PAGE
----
NEWBURYPORT – Designing a public restroom can be tricky these days and may be much more expensive than members of the ad hoc committee on the Newburyport waterfront park expected.
After agreeing on most design issues for the new, 4-acre Market Landing Park on the Merrimack River, the committee last week took up the seemingly easy task of choosing a design for a visitors’ center and restrooms on Merrimac Street.
Everybody loves nice restrooms, but park patrons for years have had to use Red’s port-a-potties. The city built a permanent restroom on the south end at the Harbormaster’s office, but that is the opposite side of the park.
Councilor Ed Cameron noted the importance of having nice restrooms. Visitors who come to Newburyport to shop, dine and attend concerts want nice restrooms, he said.
Sasaki & Associates of Boston, the architectural firm designing the park, presented three configurations for a building on the west side of the park, costing an estimated $1.6 million, that would house a visitors center and restrooms.
The visitors’ center would face Merrimac Street. Behind the visitors’ center would be restrooms with sinks and toilets, including two or three family friendly and handicapped toilet stalls.
There was no disagreement over the visitors’ center. But the five councilors on the committee split three to two on the choice of designs for the restrooms.
The dividing issue was whether the restrooms should be gender neutral. The first of the proposed restroom designs, which garnered the majority of three votes, called for a common area for males and females.
As resident Leslie Eckhardt defined it, did the city want to have young girls using the same toilets as men?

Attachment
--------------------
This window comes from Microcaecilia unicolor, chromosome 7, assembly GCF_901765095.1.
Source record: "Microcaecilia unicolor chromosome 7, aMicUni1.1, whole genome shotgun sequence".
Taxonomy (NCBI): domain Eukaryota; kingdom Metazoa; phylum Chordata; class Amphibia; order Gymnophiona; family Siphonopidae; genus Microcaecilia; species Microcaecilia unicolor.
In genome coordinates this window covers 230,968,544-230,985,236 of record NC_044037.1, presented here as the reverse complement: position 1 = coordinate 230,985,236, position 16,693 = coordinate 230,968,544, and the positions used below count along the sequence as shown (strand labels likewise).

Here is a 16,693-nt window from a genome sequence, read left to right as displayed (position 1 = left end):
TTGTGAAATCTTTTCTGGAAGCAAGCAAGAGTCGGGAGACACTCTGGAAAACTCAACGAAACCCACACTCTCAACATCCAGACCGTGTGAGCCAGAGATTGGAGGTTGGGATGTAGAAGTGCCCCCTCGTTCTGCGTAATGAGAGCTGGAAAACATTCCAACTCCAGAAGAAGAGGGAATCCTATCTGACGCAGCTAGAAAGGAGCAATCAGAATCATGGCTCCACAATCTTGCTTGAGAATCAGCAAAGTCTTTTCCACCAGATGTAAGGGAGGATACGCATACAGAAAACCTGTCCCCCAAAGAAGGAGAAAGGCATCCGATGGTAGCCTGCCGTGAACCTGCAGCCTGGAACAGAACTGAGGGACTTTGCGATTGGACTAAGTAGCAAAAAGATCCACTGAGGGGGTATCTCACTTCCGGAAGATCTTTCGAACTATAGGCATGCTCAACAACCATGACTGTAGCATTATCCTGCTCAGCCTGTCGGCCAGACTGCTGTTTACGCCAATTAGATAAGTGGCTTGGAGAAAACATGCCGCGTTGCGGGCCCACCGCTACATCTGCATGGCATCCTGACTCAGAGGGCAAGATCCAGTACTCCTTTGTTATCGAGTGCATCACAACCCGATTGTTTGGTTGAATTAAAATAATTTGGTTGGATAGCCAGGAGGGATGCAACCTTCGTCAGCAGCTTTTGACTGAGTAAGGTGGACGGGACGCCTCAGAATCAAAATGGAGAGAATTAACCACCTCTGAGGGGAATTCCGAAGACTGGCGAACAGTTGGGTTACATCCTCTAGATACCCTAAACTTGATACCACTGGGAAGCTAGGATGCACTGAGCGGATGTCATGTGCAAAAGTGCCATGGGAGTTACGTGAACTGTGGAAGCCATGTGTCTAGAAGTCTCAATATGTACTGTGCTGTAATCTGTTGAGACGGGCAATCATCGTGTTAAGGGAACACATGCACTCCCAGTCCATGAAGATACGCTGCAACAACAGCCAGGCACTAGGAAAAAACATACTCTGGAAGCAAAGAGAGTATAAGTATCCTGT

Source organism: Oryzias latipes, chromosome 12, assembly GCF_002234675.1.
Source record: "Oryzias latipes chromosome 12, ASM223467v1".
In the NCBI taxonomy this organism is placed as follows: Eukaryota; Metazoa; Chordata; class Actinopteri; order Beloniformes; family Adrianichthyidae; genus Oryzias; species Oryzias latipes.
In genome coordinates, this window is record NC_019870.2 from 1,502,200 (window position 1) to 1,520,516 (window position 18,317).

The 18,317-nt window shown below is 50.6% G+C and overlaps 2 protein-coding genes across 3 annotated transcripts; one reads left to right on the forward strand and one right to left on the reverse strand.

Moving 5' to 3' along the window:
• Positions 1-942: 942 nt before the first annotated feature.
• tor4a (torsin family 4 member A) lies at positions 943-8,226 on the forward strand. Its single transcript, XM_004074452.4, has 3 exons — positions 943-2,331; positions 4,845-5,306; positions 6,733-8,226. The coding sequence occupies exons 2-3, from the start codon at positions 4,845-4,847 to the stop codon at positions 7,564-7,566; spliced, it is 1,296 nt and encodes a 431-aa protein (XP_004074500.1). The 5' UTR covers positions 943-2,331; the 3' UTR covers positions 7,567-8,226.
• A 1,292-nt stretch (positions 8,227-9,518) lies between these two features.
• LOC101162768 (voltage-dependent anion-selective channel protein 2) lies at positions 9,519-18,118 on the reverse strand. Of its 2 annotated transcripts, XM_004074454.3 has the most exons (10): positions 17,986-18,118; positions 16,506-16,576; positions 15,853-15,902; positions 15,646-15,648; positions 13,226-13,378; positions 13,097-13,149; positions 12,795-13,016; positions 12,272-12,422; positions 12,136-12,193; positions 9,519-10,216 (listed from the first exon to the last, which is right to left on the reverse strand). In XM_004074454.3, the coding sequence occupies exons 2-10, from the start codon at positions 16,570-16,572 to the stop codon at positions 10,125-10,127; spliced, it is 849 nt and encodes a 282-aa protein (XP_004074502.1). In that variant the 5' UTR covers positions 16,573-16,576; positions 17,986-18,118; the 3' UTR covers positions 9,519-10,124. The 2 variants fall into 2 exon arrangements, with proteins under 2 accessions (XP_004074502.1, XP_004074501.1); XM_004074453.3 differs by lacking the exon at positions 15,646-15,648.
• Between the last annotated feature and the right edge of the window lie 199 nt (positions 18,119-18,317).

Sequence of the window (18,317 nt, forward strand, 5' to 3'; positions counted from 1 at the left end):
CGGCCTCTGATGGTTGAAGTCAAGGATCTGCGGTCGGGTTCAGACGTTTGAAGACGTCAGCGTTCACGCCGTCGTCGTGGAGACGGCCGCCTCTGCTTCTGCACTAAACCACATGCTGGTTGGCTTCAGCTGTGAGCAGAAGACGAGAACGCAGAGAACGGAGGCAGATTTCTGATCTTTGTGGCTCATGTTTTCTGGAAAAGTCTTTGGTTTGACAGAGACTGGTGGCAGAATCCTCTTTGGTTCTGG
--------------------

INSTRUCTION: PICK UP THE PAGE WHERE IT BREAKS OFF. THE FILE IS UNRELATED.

The uni-sex restroom design, which would be the smallest of the three proposals at 1,440 square feet, “would have toilets inside individual full height stalls, and sinks that are open and shared in the room,” said Lan Ying Ip, a principal architect with Sasaki & Associates.
“As per Massachusetts Uniform State Plumbing Code, 248 CMR section 10.10.(18)(b)(1), toilet facilities for each sex shall be provided in the amount specified in 248 CMR 10.10(18) Table 1 for assembly. We would be seeking a variance based on the notion that we are not separating into two separate rooms,” Ip told the committee.
The state plumbing code does not permit gender-neutral public restrooms. To have uni-sex restrooms, the state plumbing board must approve a variance. The board’s next meeting is April 6, and Sasaki & Associates is preparing an application for the variance.
The board has approved numerous gender-neutral restrooms in facilities, including several buildings at major public colleges and universities, and Ip said she would expect the board to approve the variance for the waterfront restrooms.
The legislature is also considering a bill that would amend the state law governing the Board of State Examiners of Plumbers and Gas Fitters. “Under this bill, the Board is directed to amend the Commonwealth’s Building Code to permit gender-neutral bathrooms in both new construction and repairs or renovations of existing buildings,” Sasaki & Associates presented.
The International Plumbing Code has allowed gender-neutral restrooms since 2018.
The gender-neutral design will be presented to the full council by Councilor Heather Shand, who heads the Ad Hoc Committee.
The third design, which received two votes, was larger at 1,520 square feet. It would eliminate the inside common area and have all toilet stalls accessed from outside, much like the current port-a-potties.
The cost of the proposed restrooms floored some councilors. Councilor Jim McCauley said he was “hoping” that the restroom/visitors’ center building would cost $500,000 to $600,000, well below the projected $1.6 million.
Sharif Zeid was even more blunt about the rising costs of the park. “Are we designing something that we have no chance of building in the next five years? We have run into problems. We have run into a brick wall,” Zeid said.
And the proposed $8 million projected total cost for the park may be low, according to Kate Tooke, a landscape architect with Sasaki & Associates. She pointed to rising costs due to inflation and rising borrowing rates that caused the price for another project to double in cost.